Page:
paycheck. Id. at 4. Mr. Blair further alleges that he did not report any
discrepancies due to threats to his employment. Id. at 8.
Mr. Blair also claims for the first time in his Brief that Defendants violated
“equality of treatment within the company,” referencing the Equal Protection
Clause of the Fourteenth Amendment, id. at 5, and disputes management’s
explanation of the incidents which formed the basis of the disciplinary Corrective
Action forms he received during his tenure at Taco Bell, id. at 5-7. Mr. Blair also
cites Title VII of the Civil Rights Act of 1964, 42 U.S.C. § 2000e, et seq. (“Title VII”)
for the first time in his Brief in opposition to summary judgment. Id. at 10.
Relevant legal standard
Rule 56(a) provides that summary judgment is appropriate “if the movant
shows that there is no genuine dispute as to any material fact and the movant is
entitled to judgment as a matter of law.” Fed. R. Civ. P. 56(a). If the movant
carries this burden, “the nonmovant must go beyond the pleadings and designate
specific facts showing that there is a genuine issue for trial.” Little v. Liquid Air
Corp., 37 F.3d 1069, 1075 (5th Cir. 1994) (en banc).
To rebut a properly supported motion for summary judgment, the opposing
party must show, with “significant probative evidence,” that there exists a genuine
issue of material fact. Hamilton v. Segue Software, Inc., 232 F.3d 473, 477 (5th Cir.
2000). “A genuine dispute of material fact means that evidence is such that a
reasonable jury could return a verdict for the nonmoving party.” Royal v. CCC&R
Tres Arboles, L.L.C., 736 F.3d 396, 400 (5th Cir. 2013) (quotation omitted). If the
evidence is merely colorable, or is not significantly probative, summary judgment is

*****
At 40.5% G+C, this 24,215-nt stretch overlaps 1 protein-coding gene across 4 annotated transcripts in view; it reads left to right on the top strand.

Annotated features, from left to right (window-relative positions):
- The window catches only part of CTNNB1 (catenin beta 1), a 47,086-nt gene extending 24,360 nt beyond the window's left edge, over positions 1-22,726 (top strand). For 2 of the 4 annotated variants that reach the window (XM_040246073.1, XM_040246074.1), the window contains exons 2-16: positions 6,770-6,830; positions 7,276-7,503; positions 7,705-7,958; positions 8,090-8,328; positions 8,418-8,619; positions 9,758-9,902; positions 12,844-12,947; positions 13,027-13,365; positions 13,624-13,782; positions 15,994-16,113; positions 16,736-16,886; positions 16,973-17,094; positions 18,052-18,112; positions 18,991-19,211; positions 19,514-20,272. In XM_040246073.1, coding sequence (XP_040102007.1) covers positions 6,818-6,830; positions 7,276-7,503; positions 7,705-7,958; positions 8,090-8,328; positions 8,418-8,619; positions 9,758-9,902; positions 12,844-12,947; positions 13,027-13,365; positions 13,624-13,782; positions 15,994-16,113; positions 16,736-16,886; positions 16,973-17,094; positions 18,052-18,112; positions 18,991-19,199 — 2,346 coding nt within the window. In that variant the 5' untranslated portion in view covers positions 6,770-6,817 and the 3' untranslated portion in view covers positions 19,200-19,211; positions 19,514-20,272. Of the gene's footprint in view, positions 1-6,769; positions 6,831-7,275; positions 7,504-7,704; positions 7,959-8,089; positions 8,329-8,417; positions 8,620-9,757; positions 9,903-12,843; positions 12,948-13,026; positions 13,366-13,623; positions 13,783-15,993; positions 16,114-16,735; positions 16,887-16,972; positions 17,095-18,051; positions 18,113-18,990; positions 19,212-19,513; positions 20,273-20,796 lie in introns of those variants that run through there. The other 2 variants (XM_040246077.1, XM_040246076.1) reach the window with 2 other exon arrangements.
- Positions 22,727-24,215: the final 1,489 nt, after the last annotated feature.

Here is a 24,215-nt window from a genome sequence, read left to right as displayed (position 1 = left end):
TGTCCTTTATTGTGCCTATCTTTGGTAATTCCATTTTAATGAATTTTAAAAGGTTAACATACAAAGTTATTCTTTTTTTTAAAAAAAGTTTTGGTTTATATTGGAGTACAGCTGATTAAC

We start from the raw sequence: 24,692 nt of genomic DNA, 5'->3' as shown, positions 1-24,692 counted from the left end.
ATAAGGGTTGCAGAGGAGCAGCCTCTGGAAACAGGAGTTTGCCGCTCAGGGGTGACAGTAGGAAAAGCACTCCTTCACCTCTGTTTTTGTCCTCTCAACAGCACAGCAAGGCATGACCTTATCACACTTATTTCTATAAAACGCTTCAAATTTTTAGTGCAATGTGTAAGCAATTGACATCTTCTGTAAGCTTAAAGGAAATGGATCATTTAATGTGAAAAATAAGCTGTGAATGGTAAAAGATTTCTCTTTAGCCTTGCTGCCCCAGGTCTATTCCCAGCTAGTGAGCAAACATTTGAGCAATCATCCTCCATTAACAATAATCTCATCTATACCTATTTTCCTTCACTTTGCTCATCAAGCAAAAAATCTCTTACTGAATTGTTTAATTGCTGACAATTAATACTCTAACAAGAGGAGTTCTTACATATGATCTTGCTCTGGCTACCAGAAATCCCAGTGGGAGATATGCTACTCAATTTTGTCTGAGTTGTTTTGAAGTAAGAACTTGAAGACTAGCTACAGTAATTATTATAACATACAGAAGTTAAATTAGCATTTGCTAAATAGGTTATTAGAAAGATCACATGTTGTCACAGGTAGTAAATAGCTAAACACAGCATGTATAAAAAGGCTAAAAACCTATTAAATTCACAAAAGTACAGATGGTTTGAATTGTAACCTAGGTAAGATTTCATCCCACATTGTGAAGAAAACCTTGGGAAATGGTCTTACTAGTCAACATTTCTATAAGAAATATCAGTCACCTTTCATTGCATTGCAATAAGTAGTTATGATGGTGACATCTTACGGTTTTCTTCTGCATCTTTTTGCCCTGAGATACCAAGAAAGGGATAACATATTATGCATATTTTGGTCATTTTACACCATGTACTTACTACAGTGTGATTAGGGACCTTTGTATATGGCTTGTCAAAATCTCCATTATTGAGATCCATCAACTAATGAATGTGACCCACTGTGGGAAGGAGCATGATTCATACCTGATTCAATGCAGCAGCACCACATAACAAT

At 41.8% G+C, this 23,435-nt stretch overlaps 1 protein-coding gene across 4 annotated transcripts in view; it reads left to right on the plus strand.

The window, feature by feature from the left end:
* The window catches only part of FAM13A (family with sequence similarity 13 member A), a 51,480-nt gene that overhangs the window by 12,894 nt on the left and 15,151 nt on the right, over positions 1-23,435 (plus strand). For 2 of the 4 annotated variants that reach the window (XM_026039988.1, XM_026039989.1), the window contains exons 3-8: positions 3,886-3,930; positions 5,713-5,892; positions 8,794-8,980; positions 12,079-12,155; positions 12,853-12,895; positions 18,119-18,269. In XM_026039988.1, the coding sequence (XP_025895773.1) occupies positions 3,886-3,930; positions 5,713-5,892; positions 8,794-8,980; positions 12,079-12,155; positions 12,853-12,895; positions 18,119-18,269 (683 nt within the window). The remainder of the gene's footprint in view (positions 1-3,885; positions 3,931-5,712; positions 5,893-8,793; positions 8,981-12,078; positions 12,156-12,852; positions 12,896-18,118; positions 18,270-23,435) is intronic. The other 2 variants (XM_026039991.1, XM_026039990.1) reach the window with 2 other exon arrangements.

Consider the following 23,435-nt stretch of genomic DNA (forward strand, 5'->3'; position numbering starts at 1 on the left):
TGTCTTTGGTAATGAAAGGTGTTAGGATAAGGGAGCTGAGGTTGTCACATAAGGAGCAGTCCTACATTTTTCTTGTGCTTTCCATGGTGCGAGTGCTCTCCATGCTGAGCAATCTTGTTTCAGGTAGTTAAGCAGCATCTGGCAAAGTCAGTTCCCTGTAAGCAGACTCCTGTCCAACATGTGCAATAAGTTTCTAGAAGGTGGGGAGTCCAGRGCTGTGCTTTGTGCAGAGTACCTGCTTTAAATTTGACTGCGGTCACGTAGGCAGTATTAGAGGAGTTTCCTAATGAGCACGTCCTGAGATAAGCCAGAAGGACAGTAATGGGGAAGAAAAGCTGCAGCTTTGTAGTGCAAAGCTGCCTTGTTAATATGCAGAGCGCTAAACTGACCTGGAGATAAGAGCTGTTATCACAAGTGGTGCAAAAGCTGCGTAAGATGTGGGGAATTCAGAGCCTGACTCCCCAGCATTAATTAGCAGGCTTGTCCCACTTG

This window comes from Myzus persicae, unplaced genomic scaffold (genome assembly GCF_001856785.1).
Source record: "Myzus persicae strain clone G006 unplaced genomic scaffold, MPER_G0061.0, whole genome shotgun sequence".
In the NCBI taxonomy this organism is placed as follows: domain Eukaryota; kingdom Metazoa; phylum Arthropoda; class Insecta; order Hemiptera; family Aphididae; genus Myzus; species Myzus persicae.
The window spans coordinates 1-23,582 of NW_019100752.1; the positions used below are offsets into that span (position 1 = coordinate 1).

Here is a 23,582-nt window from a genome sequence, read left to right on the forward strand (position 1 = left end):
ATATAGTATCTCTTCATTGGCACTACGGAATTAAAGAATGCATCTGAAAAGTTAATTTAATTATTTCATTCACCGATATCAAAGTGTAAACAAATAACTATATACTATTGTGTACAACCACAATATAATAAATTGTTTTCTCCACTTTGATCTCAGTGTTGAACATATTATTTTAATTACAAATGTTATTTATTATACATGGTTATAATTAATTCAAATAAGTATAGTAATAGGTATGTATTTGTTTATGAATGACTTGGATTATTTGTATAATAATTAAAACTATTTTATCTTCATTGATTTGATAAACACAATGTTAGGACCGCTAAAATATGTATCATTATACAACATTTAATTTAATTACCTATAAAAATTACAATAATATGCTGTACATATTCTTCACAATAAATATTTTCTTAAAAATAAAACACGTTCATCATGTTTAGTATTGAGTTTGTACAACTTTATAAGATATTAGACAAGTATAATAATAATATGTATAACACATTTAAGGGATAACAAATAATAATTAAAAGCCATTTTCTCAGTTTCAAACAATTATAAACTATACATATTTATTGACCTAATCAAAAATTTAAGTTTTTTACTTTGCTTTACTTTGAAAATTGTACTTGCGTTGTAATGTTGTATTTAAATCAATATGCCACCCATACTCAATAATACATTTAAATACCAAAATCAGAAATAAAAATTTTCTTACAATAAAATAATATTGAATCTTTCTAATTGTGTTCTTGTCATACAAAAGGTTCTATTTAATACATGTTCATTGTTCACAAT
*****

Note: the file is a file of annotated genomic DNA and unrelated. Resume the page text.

appropriate. Cutting Underwater Techs. USA, Inc. v. ENI U.S. Operating Co., 671
F.3d 512, 516 (5th Cir. 2012) (citing Anderson v. Liberty Lobby, Inc., 477 U.S. 242,
249 (1986)). In deciding whether summary judgment is appropriate, the Court
views facts and inferences in the light most favorable to the nonmoving party. RSR
Corp. v. Int’l Ins. Co., 612 F.3d 851, 858 (5th Cir. 2010).
Defendants’ Motion for Summary Judgment will be granted.
Plaintiff’s wage claims should be dismissed with prejudice.
Plaintiff’s wage claims turn upon whether he was paid the agreed-upon
wages for the hours he worked.1 The competent summary judgment evidence
demonstrates that Plaintiff was an hourly, at-will employee. Defendants have
submitted evidence that Plaintiff was paid the agreed-upon hourly rate for each
hour that he worked. Plaintiff has not presented any competent summary
judgment evidence creating a fact question on these claims.
While Plaintiff makes a conclusory allegation in his unsworn Brief  that
there is evidence of “time manipulation” by the general manager, he has supplied no
competent summary judgment evidence to support this assertion. Moreover,
Liberally construing Plaintiff’s pro se pleadings, it appears that he is asserting claims
under state law for allegedly unpaid wages. Whether Plaintiff is advancing such a claim
under a theory of breach of contract, unjust enrichment, conversion, or the like, the Court is
of the view that all such claims would require Plaintiff to show that he was not paid the
agreed-upon wages for the hours he actually worked. Because Plaintiff has not created a
genuine issue of material fact on this question, Defendants are entitled to summary
Plaintiff testified under oath at his deposition that he had signed the payroll reports
confirming that the hours for which he was paid were correct and that he did not
know if those hours were changed. Pl.’s Dep. [62-2] at 103. Plaintiff’s concern was
instead that he would be removed from the schedule for future hours if he did not
have customers complete the surveys. Id. at 103-04. However, even if Plaintiff’s
future working hours were reduced on the schedule due to failure to obtain surveys,